One of the reasons British critics have traditionally looked down on British films is that so many have been so much of a muchness: hours of safe-bet country house cosiness, flimsy romcoms sticking to the Four Weddings template long after Richard Curtis has tumbled from his pedestal, hard yards of fallout from the Rettendon Range Rover murders, innumerable crowdpleasers featuring indomitable proles overcoming obstacles you could see coming from considerable distance. Bait, the breakthrough feature of the writer-director-editor Mark Jenkin, is something else entirely: a film that veers conspicuously away from these formulas, and rejects comforting complacency from the word go. For starters, it's defiantly regional cinema, unfolding around a Cornish fishing village being overrun with upper-middle class types who've arrived in Chelsea tractors loaded with Waitrose shopping bags to colonise a territory already beset with tensions. Secondly, Jenkin insistently fragments these tensions, refusing to let the film fall into recognisable schematics: he shoots an insane amount of coverage, seeking out close-ups of almost every detail in every scene for what they might offer (or break) up, then doubles down on the insanity in post by inserting brief flickers of scenes to come, a tactic that felt like a major commercial risk back in the heyday of Nic Roeg. Shot in the tight Academy ratio, with overdubbed sound, on jerky, scratchy black-and-white stock that jitters and flares and steadfastly refuses to yield the conventionally pretty images on which the British film industry was founded, Bait immediately gives the impression of a rough-hewn relic from the Twenties, or the Forties, or the Sixties. Which vault did they dig this one up from?
The glowing reviews the film has so far occasioned - born of sincere delight at discovering a genuine mutation or deviation from the norm - haven't quite noted that it takes some time, perhaps a third of Bait's running time, to get your head around its otherness. This is not an easy film to settle into; Jenkin throws the viewer into it as real-world trawlermen toss fish guts over the sides of their vessel. (Its particular shock-of-the-new is exactly that of icy, salty water: the film slaps your face, wakes you up, obliges you to paddle around in it for a bit, getting your bearings.) One vague reassurance is that the characters themselves seem all at sea, bobbing around and sometimes up against one another: the beardy fisherman hero (Edward Rowe), who seems to have enough on his plate even before he initiates a minor-league class war; the whey-faced, thin-lipped poshos, alternating between condescension and withering passive-aggression; the gobby innkeeper's daughter (Chloe Endean), whose cheek keeps cutting through any art-movie feyness Bait threatens to exhibit. The details, too, wash up on screen with the vivid physicality of seashells: we pick up a faded biscuit tin full of pound notes, a garage door daubed with an artless NO PARKING notification, a 50-pence piece set down firmly on a pooltable. The intense attention to everything could have proven overwhelming, wearing, but everything registers, and those edits that initially cause such tension in the viewer eventually explain themselves as descriptions of tension: clock the rhyme Jenkin fashions between a knuckle clenching on a wooden gate and a buoy being squeezed against the harbour wall, and shudder. If the film appears on the point of rupture, it's as nothing compared to the fragile community it depicts - or, one might add, the fractious country it's been released into.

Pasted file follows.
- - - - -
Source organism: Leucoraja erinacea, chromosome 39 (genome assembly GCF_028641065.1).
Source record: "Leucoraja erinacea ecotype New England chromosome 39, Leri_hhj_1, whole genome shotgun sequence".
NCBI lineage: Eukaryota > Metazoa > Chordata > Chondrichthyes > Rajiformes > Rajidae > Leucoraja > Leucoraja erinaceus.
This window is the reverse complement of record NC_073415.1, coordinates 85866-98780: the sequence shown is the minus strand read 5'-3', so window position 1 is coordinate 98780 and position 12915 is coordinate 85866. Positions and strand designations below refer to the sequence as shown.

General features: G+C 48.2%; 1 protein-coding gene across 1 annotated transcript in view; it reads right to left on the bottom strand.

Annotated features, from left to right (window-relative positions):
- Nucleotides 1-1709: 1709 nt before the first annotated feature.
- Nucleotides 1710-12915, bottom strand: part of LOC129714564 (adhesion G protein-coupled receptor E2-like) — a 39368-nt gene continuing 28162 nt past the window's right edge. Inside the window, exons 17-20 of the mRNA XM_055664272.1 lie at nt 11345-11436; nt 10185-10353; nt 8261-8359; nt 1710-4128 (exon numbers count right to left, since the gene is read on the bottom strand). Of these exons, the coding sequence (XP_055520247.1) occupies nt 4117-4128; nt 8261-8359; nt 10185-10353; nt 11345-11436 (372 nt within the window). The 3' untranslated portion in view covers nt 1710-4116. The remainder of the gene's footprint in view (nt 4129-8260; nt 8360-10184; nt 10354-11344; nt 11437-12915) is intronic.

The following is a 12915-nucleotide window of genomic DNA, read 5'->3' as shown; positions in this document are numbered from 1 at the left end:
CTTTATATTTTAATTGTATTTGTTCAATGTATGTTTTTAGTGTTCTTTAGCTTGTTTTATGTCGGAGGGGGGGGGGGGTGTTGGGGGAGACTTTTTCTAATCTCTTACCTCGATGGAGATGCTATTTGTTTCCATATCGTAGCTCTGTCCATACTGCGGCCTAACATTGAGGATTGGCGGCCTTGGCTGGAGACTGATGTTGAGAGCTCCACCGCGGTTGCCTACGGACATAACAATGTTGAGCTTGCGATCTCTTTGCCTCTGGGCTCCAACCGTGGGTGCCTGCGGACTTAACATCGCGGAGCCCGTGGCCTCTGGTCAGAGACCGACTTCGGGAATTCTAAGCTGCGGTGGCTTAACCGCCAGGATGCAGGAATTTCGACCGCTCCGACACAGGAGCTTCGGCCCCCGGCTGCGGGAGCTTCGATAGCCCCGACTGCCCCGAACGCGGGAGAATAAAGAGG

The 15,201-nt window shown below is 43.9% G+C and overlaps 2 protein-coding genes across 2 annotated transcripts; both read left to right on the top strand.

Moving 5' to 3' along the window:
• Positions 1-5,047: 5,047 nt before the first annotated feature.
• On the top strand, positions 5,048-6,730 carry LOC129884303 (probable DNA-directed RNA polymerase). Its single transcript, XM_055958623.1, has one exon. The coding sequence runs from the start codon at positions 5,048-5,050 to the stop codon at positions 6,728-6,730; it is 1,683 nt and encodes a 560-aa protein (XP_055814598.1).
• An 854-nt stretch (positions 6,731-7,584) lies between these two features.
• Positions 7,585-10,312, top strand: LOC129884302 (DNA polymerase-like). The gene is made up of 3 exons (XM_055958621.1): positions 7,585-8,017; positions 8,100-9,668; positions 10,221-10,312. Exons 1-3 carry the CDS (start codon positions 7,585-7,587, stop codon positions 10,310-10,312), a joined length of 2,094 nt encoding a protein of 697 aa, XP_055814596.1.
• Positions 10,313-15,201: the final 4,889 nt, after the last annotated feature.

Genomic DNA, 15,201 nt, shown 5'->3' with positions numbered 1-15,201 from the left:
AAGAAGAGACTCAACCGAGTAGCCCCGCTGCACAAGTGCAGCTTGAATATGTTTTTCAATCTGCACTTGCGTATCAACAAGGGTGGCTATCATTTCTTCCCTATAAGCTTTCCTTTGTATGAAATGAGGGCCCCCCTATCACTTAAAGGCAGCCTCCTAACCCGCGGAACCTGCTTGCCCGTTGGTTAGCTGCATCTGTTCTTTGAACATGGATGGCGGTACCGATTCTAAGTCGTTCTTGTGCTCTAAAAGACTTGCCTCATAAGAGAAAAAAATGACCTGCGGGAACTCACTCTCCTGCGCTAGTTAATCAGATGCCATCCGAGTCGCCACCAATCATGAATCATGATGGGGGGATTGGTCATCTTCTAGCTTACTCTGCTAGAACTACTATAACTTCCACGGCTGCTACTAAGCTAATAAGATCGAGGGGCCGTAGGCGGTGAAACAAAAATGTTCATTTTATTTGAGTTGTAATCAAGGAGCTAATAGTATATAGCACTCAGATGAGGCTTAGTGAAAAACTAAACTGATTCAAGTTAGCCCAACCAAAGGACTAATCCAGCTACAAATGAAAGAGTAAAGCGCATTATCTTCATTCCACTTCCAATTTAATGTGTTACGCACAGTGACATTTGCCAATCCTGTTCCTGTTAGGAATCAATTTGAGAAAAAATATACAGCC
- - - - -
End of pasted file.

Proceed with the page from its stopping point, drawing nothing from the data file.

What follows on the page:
Crucially, Jenkin isn't just passing through: you catch him looking around these shores for distress signals or signs of hope, and giving serious thought to how he might stitch these together into something that might be described as authentically cinematic. If Bait strikes the eye and ear as a throwback, that's partly down to the heightened levels of craft worked into it: after years of underwritten, sketchily shot, themeless Britpics rushed together before the money runs out, that might well seem unfamiliar, if not outright alien. It remains the most artful British film of late to feature both a character dressed in an inflatable stag-night penis costume, and a taproom confrontation that concludes with one character calling another a "prancing Lycra cunt" - some of that saltiness persists, helping to stave off any suspicion Bait might just be an academic exercise in reviving artisanal methods of filmmaking. Yet you cannot fail to spot the skill in Jenkin's shotmaking, and his prodigious gifts for montage: one sequence, paralleling the fisherman retying his lobster pots with the landowners teasing the meat from the cooked lobsters' shells, forms a demonstration of not only first-rate cutting but trenchant editorial, nimbly differentiating between those who still have to work in this country and those now enjoying the benefits of that labour. What's around it comprises a masterclass in taking a small, self-contained story - a tale ripped from the headlines of the surviving free papers - and getting it to resonate beyond its square, monochrome frames via an extraordinary alertness to image and sound. A film about nothing so much as a parking dispute thus develops, via a radio report on chlorinated chicken and a mounting dispute between haves and have-nots, into the first fully notable British movie of the Brexit era - though Jenkin's central accomplishment there has been to assemble a movie, rather than reels of celluloid that more closely resemble television. The Downton Abbey film opens in T minus three days.
Bait is now playing in selected cinemas.